16. Quick question:

    Anybody remembers when Maduro’s Enabling Law expires?
    Because they’ll probably pull what they pulled on 2010 again.
    See,you people think the National Assembly is something they need.They don’t,they never have.

  17. Juan, others:

    It could be interesting to think through what kind of strategies Cabellismo and Madurismo will use to torpedo or take over an Asamblea Constituyente.

    Perhaps a post on that?

    • The Constituyente is a no-go. It would be about as useful as a post on the pros and cons of Venezuelans colonizing Mars.

      • So you don’t think Venezuelans can make it to Mars? La mayoría de los venezolanos han vivido en la Luna toda su vida. OK, OK, I get it.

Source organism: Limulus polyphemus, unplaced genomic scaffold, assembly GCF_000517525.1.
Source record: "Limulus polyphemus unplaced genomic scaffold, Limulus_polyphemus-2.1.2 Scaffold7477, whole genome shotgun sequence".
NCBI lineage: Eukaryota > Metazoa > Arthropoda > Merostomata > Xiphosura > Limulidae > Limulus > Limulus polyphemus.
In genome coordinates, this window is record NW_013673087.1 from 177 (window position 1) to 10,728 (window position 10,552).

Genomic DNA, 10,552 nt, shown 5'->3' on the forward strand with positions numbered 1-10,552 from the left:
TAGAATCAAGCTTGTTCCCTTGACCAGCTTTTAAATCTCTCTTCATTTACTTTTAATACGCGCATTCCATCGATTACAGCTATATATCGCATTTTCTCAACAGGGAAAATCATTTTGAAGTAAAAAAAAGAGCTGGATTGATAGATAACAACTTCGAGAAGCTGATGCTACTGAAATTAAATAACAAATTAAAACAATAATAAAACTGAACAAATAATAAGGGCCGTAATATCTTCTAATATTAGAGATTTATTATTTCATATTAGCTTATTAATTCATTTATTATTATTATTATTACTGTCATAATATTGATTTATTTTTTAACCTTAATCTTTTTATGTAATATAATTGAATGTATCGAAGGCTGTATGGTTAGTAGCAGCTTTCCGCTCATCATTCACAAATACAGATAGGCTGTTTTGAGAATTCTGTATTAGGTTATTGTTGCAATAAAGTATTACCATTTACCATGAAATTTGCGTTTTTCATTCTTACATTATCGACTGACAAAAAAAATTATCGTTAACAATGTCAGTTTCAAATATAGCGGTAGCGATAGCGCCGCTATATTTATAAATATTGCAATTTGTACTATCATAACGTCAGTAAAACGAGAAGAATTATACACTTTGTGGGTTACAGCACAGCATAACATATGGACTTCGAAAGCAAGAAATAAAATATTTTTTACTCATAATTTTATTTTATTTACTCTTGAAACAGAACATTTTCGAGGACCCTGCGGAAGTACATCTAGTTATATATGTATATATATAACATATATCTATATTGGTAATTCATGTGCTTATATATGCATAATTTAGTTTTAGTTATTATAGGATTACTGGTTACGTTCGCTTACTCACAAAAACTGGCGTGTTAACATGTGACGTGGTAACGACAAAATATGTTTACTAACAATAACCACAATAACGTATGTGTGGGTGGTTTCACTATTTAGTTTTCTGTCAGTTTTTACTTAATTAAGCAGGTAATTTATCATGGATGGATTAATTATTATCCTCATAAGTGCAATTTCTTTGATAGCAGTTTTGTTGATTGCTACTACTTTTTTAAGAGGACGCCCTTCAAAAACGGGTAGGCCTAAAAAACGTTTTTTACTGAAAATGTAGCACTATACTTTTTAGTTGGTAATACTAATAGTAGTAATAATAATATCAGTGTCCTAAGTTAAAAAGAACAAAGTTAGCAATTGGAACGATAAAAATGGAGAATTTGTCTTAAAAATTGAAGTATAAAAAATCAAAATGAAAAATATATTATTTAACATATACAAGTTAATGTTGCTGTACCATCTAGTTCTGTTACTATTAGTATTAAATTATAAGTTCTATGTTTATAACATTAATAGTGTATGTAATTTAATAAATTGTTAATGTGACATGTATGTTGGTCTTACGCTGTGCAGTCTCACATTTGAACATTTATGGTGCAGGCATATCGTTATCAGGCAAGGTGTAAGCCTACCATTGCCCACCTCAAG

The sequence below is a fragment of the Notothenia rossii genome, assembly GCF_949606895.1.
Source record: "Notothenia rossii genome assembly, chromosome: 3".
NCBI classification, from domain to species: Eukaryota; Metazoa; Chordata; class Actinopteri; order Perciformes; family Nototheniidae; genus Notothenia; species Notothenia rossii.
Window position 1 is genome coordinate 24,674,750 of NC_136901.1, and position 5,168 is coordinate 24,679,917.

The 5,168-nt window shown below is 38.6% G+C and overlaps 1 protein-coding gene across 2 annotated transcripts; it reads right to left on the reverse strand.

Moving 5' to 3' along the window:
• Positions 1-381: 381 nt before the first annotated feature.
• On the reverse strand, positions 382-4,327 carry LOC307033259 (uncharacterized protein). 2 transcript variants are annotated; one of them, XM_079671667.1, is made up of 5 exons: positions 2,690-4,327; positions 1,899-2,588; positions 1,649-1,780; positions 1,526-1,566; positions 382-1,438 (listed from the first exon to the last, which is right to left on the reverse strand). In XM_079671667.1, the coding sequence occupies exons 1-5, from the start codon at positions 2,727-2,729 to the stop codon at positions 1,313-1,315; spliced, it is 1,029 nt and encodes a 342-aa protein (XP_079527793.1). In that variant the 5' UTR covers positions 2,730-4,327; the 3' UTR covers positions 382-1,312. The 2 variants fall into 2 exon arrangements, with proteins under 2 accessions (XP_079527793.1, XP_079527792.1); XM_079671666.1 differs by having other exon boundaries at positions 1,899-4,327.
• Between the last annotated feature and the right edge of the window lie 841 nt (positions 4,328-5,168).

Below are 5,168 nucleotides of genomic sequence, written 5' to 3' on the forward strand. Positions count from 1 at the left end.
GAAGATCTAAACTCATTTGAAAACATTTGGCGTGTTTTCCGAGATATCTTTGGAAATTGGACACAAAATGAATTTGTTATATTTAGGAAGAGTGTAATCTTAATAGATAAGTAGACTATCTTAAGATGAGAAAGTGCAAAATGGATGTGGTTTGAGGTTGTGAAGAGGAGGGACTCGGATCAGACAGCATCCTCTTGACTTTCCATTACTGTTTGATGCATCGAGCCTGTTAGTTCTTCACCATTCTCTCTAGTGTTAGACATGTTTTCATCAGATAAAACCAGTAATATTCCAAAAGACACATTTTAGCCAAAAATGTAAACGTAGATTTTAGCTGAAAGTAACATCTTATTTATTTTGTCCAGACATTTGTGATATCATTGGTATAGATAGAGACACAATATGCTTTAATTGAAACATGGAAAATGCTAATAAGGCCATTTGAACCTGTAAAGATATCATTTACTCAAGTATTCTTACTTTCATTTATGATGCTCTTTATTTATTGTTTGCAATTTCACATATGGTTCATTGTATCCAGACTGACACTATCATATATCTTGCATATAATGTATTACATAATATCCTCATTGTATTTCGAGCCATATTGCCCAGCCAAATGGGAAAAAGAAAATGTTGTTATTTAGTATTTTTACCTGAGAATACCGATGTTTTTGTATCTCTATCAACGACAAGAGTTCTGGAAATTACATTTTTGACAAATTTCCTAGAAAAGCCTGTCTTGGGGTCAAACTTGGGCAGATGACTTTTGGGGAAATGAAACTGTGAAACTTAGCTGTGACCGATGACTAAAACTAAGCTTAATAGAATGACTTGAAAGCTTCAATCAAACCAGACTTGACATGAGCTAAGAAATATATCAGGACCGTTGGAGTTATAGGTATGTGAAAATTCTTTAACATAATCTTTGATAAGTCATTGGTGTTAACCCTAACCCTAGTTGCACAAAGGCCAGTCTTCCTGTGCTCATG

I personally fear it won’t be possible. My take at this time and since 2012 has been we should be carrying out a low flame information guerrilla on a permanent basis, nothing more and nothing less…until it’s referendum time (for which we need to come with very creative proposals to minimize the effects of a Tascón II, which surely will come).

        That is hard and dangerous albeit not as dangerous as the guarimbas were. But we haven’t done that. Our people are not used to a long-term strategy.

        • To be fair, colonizing Mars may have once been possible. However, given that capitalism destroyed the society that was already there….

          And I agree, it would be easier to do that than to work the stacked deck against a constituyente.